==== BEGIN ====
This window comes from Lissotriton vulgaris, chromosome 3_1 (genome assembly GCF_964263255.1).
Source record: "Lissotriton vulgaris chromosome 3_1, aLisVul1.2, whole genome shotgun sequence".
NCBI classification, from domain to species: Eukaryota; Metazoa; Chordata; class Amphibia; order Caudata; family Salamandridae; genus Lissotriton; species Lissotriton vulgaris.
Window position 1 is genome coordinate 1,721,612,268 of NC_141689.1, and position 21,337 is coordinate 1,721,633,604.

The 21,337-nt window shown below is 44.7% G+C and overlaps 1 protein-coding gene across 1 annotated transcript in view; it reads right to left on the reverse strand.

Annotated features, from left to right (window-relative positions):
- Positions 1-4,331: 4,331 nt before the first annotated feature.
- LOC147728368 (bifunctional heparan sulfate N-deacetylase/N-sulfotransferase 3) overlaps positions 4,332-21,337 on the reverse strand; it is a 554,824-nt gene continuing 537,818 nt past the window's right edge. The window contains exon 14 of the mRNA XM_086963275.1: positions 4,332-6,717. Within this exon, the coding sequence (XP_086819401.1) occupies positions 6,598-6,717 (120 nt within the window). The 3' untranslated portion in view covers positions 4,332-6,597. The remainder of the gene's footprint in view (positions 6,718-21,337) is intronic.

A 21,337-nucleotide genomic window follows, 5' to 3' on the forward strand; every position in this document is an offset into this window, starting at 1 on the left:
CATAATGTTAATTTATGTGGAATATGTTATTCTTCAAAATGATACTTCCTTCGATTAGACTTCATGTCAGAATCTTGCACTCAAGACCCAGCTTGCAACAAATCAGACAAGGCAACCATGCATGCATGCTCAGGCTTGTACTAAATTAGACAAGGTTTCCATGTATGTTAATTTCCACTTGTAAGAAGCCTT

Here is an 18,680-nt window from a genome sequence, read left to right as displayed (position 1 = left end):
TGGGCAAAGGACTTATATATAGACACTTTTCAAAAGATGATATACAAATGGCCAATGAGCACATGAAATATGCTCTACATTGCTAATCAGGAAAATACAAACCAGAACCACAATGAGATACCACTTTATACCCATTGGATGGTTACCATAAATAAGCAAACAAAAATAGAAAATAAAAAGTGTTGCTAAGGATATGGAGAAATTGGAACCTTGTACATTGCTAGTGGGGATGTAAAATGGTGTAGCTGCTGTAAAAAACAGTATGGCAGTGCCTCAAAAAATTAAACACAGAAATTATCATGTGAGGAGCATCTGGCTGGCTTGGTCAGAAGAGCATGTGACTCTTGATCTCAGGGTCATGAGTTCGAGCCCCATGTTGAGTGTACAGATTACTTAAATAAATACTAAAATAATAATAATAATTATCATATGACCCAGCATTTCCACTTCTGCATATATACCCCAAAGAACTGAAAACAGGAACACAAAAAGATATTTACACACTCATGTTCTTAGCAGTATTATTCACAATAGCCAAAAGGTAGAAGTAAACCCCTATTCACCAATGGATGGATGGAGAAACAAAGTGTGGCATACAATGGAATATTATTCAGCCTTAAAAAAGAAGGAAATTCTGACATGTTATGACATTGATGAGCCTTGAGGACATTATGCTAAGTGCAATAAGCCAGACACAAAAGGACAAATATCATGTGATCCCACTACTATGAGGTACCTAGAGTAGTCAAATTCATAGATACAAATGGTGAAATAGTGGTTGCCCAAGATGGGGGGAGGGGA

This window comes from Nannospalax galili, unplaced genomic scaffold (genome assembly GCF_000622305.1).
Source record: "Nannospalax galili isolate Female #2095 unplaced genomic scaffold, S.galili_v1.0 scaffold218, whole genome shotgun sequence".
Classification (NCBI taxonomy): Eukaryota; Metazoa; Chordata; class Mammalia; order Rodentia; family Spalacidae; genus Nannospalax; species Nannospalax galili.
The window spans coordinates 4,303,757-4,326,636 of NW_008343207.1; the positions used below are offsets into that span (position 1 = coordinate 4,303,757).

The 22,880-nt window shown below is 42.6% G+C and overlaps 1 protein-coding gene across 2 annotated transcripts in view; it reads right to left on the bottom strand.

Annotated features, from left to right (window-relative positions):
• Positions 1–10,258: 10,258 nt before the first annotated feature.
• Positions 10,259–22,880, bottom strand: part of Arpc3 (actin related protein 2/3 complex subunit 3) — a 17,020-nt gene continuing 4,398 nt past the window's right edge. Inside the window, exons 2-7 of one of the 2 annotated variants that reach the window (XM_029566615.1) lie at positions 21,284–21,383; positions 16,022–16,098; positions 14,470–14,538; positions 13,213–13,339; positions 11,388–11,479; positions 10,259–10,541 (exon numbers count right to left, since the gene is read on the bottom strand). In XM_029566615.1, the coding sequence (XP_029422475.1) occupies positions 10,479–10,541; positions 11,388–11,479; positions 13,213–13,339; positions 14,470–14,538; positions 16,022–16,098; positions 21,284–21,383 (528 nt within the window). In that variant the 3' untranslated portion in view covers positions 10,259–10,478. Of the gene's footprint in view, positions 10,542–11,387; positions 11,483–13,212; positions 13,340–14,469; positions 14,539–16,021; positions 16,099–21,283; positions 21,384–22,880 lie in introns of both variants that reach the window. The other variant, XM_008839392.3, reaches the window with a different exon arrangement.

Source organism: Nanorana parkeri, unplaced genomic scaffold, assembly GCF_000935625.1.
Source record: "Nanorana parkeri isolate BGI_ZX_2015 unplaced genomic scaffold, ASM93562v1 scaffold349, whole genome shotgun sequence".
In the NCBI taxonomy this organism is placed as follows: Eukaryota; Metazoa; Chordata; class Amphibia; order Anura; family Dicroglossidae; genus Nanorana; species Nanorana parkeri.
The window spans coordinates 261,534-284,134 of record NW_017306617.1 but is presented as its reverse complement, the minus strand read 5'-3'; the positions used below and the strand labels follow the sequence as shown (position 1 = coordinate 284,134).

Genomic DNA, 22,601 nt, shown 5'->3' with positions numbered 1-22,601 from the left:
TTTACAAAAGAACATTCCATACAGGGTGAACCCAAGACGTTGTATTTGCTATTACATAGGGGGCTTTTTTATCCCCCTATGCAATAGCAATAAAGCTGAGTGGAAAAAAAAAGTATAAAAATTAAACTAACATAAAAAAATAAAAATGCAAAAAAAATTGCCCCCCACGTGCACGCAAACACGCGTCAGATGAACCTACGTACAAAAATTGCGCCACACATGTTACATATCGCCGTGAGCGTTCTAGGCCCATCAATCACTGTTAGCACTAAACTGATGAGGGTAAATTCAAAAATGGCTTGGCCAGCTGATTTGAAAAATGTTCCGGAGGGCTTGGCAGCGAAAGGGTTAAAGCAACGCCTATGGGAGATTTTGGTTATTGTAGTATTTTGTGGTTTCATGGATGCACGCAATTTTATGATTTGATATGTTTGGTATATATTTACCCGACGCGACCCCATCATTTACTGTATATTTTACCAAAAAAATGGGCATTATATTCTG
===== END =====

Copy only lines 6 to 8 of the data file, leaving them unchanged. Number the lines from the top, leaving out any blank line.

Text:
Annotated features, from left to right (window-relative positions):
- Positions 1-4,331: 4,331 nt before the first annotated feature.
- LOC147728368 (bifunctional heparan sulfate N-deacetylase/N-sulfotransferase 3) overlaps positions 4,332-21,337 on the reverse strand; it is a 554,824-nt gene continuing 537,818 nt past the window's right edge. The window contains exon 14 of the mRNA XM_086963275.1: positions 4,332-6,717. Within this exon, the coding sequence (XP_086819401.1) occupies positions 6,598-6,717 (120 nt within the window). The 3' untranslated portion in view covers positions 4,332-6,597. The remainder of the gene's footprint in view (positions 6,718-21,337) is intronic.